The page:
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Primary acinic cell carcinoma in a young female patient: a case report (2021)

Type of publication:
Journal article

Author(s):
*Venkatasami, M ; *Harrison, K

Citation:
Oral Surgery, Oral Medicine, Oral Pathology & Oral Radiology; Jul 2021; vol. 132 (no. 1)

Abstract:
Background: Acinic cell carcinoma (ACC) is a rare, low-grade tumor, accounting for about 5% of all primary salivary gland malignancies. ACCs predominate in the parotid gland, are seen in the fifth and sixth decades of life, and have a female predilection. Well-differentiated and low-grade tumors are associated with a favorable prognosis.
Description: We report a case of a 16-year-old female patient presenting with a right parotid lump that had been slowly increasing over the past year. Clinical examination revealed a 1.5-cm right parotid nodule with no facial nerve involvement and presence of cervical lymphadenopathy. Her past medical history was unremarkable.
Findings: Radiological investigations revealed a well-circumscribed, lobulated lesion in the anterior right parotid gland with presence of reactive lymph nodes bilaterally. Fine-needle aspiration showed granular cells with a differential diagnosis of oncocytoma, Warthin’s tumor, or acinic cell carcinoma. Histologic examination showed a multinodular appearance with some marked granular cytoplasm with oncolytic and lymphoid infiltrate. The results of immunohistochemistry were negative for S100 and positive with DOG-1. There were widespread periodic acid-Schiff diastase-resistant granules throughout the tumor cells, with a Ki67 proliferation index of approximately 5%.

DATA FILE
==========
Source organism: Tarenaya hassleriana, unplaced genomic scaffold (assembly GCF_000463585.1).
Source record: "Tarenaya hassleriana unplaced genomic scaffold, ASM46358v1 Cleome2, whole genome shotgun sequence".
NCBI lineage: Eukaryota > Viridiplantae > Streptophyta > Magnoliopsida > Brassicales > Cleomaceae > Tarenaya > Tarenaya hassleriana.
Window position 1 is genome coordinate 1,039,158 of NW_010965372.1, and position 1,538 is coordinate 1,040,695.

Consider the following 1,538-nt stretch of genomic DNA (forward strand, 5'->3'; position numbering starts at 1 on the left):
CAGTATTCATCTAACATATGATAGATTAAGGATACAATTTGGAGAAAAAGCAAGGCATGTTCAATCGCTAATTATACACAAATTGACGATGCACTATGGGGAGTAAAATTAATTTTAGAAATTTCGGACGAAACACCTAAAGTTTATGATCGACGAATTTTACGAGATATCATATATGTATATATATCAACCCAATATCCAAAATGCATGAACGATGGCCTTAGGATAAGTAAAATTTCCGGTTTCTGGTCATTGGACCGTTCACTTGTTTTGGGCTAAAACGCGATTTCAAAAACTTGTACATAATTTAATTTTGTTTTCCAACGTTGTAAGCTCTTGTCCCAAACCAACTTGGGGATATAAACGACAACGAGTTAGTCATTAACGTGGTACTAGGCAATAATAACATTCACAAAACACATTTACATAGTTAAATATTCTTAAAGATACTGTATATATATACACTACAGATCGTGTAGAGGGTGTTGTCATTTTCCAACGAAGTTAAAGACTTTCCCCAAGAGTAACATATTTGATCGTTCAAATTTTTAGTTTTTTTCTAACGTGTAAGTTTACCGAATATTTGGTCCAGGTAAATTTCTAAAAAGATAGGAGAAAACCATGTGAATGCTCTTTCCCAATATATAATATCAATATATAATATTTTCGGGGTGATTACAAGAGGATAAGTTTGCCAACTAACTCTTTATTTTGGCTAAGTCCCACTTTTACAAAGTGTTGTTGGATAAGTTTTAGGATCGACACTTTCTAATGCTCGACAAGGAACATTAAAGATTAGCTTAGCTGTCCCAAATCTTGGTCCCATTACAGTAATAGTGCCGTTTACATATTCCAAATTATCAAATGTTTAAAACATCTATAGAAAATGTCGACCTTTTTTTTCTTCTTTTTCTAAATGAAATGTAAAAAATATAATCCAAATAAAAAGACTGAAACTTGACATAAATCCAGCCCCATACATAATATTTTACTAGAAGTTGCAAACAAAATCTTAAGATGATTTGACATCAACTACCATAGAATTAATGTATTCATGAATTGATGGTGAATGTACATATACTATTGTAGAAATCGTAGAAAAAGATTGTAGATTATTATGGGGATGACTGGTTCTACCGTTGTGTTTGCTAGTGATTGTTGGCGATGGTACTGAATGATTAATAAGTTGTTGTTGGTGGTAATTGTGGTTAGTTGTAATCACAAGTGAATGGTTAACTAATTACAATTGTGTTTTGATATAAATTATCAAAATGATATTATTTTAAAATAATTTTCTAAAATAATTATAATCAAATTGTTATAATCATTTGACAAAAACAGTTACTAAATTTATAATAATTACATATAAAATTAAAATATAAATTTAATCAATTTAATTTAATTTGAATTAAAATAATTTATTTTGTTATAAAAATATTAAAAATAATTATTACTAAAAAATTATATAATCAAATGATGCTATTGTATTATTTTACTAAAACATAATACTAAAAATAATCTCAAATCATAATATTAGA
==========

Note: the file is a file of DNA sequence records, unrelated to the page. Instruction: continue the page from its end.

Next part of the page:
Outcome: The tumor was completely excised, and the patient made a full recovery and was considered to have a good long-term prognosis.
Conclusions: This is an unusual case of ACC seen in this age group and gender, where less than 4% of cases of ACC have been reported in patients younger than 20. It is important to consider differential diagnoses of salivary gland pathology, such as ACC, in the young female patient.

Craniofacial osteosarcoma: a case report (2021)

Type of publication:
Journal article

Author(s):
*Venkatasami, M ; *Harrison, K

Citation:
Oral Surgery, Oral Medicine, Oral Pathology & Oral Radiology; Jul 2021; vol. 132 (no. 1)

Abstract:
Background: Osteosarcoma is the most common primary bone tumor, with 10% of cases affecting the head and neck. Demographics of head and neck osteosarcoma are different from those elsewhere in the musculoskeletal system. Prognosis is strongly dependent on negative resection margins with the use of neoadjuvant chemoradiotherapy in select cases.
Description: We present a case of a 58-year-old male nonsmoker patient who presented with a lump in his left upper jaw. Clinical examination revealed an exophytic mass in the upper left tuberosity of the maxilla suspicious for squamous cell carcinoma with no associated lymphadenopathy.
Findings: Radiological investigations revealed a metabolically active left maxillary lesion with destruction of the maxillary sinus. Histologic examination of a superficial biopsy initially suggested a proliferative fibro-osseous lesion; however, a second deeper biopsy was diagnostic of osteosarcoma, and the patient was referred to a sarcoma center. Immunohistochemistry showed AE1/AE3 and CK(MNF.116) positivity in occasional cells with a Ki67 proliferation index of 60%. This was diagnostic of grade 2-3 osteosarcoma. Multidisciplinary management of the patient included neoadjuvant chemotherapy and total maxillectomy and dental prosthetic rehabilitation. The patient is still under follow-up.